You’ve got laser focus on this one guy, and because of that — because you are so invested in someone who hasn’t invested as fully in you — the thought that he might be seeing anyone else is eating away at you. That’s not healthy. Loosen your focus on this guy. Go on a date with someone else. Take a weekend trip with some friends. Fill your time with people and activities that bring you joy and distract you. Don’t always be so available when the guy wants to Skype. Have a life outside him, and let him know it.

When he gets back to town, don’t be so fast and eager to see him. Let him work for you a little bit. Let him wonder if YOU have been seeing someone else. Let him work toward equalizing the dynamic a bit. And if he doesn’t? Well, he simply was never yours to lose anyway, and it’s probably best to see your relationship for what it was: a nice three-month fling.


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If you have a relationship/dating question I can help answer, you can send me your letters at wendy​(AT)​dearwendy.com.


  1. LW1: you are in fact as gullible as this young girl. You knew he cheated and stayed with him. Every man ever who cheats (or woman for that matter) will tell their partner they don’t want to be with the person they are cheating with. Do you think he would say the opposite if he was tying to calm you? Come on now. Your mistake was buying it. If he didn’t want to be with her he wouldn’t have been. Move on and stop staying with men who cheat and lie.

  2. Totally agree with Wendy. LW1: your problem is that you should have left him, not the opposite. That is your resent. Forget this guy, don’t get so low as to target his girlfriend with your revenge mission (by the way, I wasn’t sure which one you were speaking of, the “other woman” or the “student”).
    LW2: you guys are not exclusive. That is as simple as that. Meaning: you have the right to date, to see and sleep with other men, and so on. Take it for what it is and act accordingly.

  3. LW2: PS, I can understand his decision. If I were to have a month long trip to achieve a personal project and find myself, I wouldn’t lock myself in a new relationship. I would do like him, let it open. It doesn’t mean he will date other women. It means he wants to be free, at least now while he is away, and you should take it like this for yourself as well. You don’t know the future. Live your life.

    1. Exactly. Also, you aren’t so in love after 3 months, you are infatuated. You also are in a new relationship he is clear is not committed yet. That is not abnormal at this stage. I agree LW needs to focus on her own stuff and not put all her hopes on this relationship so soon in. I also think there is a lot to be said for allowing people in relationships to do their own thing. My ex and I had plenty of apart time for work trips and such. It allowed us to grow separately and come back with renewed enthusiasm. It also allowed us to grow in ourselves in a relationship when we were very young and it can be difficult due to how much change happens in a person during those years. As long as you have trust it can work very well.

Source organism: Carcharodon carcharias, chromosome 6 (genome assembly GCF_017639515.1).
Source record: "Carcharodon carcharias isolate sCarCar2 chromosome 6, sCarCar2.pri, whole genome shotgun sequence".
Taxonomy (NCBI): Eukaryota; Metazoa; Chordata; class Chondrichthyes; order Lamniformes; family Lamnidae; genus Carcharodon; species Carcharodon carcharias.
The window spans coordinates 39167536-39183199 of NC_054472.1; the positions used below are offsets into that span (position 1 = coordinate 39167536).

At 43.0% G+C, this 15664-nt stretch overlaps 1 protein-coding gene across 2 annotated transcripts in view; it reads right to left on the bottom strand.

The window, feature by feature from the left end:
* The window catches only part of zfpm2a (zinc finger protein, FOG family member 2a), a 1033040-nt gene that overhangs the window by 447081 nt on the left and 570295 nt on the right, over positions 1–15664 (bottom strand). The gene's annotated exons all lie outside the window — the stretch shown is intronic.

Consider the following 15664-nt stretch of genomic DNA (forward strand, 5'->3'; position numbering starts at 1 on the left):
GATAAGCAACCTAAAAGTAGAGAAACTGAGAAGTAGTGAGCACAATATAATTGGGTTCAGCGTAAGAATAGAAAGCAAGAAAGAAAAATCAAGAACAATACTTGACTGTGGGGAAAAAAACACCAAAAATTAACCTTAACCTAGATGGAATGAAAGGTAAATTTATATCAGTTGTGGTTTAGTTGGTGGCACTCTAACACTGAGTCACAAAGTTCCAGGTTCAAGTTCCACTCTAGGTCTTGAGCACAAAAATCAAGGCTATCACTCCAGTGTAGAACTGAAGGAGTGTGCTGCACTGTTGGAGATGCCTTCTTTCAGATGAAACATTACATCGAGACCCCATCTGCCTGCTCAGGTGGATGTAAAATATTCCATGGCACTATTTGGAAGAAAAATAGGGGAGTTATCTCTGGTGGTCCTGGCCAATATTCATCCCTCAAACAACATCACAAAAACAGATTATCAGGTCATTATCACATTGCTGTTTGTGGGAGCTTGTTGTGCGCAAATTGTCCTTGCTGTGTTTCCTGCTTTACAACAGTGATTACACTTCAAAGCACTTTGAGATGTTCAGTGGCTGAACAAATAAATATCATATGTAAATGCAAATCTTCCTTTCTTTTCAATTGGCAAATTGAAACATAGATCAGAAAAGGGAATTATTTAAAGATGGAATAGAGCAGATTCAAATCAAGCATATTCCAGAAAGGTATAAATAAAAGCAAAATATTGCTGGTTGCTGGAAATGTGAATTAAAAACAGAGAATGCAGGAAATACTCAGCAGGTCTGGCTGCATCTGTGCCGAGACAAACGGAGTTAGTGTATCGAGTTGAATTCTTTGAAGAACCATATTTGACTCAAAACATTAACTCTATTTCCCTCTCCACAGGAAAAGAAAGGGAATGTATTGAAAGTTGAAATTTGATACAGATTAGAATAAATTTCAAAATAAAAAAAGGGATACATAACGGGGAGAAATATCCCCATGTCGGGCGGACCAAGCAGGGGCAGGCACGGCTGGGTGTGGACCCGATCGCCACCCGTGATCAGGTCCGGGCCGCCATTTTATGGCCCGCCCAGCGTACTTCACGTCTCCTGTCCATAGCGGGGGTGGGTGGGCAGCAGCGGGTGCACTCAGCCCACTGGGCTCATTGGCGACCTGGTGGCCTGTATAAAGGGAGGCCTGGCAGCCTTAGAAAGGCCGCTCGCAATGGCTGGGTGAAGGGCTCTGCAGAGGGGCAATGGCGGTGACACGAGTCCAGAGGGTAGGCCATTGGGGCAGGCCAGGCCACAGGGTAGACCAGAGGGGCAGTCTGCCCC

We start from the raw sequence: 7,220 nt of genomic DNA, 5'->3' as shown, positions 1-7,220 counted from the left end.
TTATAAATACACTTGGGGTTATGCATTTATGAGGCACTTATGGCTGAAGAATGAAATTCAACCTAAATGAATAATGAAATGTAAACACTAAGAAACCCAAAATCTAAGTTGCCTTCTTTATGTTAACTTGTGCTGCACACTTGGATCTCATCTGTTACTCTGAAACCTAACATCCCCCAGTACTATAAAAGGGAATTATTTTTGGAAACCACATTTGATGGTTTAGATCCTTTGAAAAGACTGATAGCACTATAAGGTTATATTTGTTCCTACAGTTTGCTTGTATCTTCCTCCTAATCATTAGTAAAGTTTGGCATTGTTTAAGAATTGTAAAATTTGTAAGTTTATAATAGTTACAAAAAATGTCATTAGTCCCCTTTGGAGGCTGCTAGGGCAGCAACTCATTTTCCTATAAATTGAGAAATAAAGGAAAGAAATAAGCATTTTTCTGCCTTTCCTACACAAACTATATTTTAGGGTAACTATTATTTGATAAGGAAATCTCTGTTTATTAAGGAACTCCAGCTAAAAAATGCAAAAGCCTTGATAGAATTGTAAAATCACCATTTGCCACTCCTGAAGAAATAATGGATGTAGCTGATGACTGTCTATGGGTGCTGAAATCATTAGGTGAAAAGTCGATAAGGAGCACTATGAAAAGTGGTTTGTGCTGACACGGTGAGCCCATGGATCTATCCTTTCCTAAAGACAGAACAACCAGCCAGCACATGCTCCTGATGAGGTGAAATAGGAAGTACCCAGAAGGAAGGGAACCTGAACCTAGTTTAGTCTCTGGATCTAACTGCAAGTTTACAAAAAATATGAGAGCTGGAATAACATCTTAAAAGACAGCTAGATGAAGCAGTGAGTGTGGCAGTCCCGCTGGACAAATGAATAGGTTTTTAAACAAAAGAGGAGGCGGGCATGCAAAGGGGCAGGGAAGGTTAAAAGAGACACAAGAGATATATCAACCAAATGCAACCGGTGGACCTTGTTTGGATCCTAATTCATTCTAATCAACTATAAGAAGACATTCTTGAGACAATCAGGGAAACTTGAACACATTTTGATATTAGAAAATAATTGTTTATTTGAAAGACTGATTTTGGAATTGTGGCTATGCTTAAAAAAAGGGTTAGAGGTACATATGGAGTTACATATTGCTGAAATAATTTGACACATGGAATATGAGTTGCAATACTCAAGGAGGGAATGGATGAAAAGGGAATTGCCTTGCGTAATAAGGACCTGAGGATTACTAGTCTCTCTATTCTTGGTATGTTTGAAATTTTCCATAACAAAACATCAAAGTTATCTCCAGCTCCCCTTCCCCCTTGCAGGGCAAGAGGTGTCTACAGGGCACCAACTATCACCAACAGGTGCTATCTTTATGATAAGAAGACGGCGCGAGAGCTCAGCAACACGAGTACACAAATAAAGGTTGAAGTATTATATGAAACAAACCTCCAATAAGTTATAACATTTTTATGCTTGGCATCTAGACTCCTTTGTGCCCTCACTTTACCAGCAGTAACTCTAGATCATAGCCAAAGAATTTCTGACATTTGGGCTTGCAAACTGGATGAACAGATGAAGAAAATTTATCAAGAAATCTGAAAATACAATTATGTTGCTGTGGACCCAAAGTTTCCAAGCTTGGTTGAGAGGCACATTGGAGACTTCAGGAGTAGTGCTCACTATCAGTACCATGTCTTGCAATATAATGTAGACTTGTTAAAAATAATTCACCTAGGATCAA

4. LisforLeslie says:

    LW1 – you don’t give a flying fig about the woman. You want to hurt him. Because he hurt you, by cheating on you and then dumping you. Wendy’s narrative is right. I suppose you could wait around, facebook stalking them until you see one of them has moved on. Then you can come out of the wood work saying “Ha! Told you!” but then you’ve put your life on hold until you’re proven right. Or what if it doesn’t happen? What if he doesn’t cheat on her? I’m not saying it’s probable, but you never know what happens behind closed doors.

    Just. Move. On.

    LW 2 – It’s been 3 months. If he wants to sleep his way around Portugal, no amount of relationship definition is going to stop that. If this is what you want, say it, but be prepared to walk away. Or be prepared to accept a nebulous relationship for the next month. You can only determine if you think you can handle it or not (tbh, I probably could not).

  5. LW1, if you think he shouldn’t be able to “get away…scot-free” with cheating, then maybe you shouldn’t have let him get away with it? Clearly there was no consequence for cheating on you; you didn’t trust him and had clear evidence he was a cheater, yet you stayed with him for TWO YEARS. You’d still be with him, knowing he was cheating on you, if he hadn’t dumped you. Be glad he’s out of your life and aim higher next time.

  6. dinoceros says:

    LW1: You’re framing this as her potentially not being able to figure it out and you giving her info she wouldn’t have otherwise, but this guy isn’t that stealthy. You knew for well over a year, it sounds like, that he was being shady. You being with him for two years is because you chose to put up with it — not because he’s super sneaky and no one could figure out that he’s dishonest. I’m sure she has all the evidence necessarily to determine that he’s a bad guy, but like you, she’s ignoring it.

    LW2: You shouldn’t agree to float along without a relationship with someone if you want a relationship. The time to do something was earlier when you found that you two potentially were not on the same page. You wanting a relationship and him not. But if he wants the option of sing him take on a definition isn’t going to stop him. (And I don’t know how you’re exclusive, but you say it’s OK if he sees other women — the definition of exclusive is that you don’t see other people). But yeah, generally, a person doesn’t want a definition if they don’t want to be bound to that person.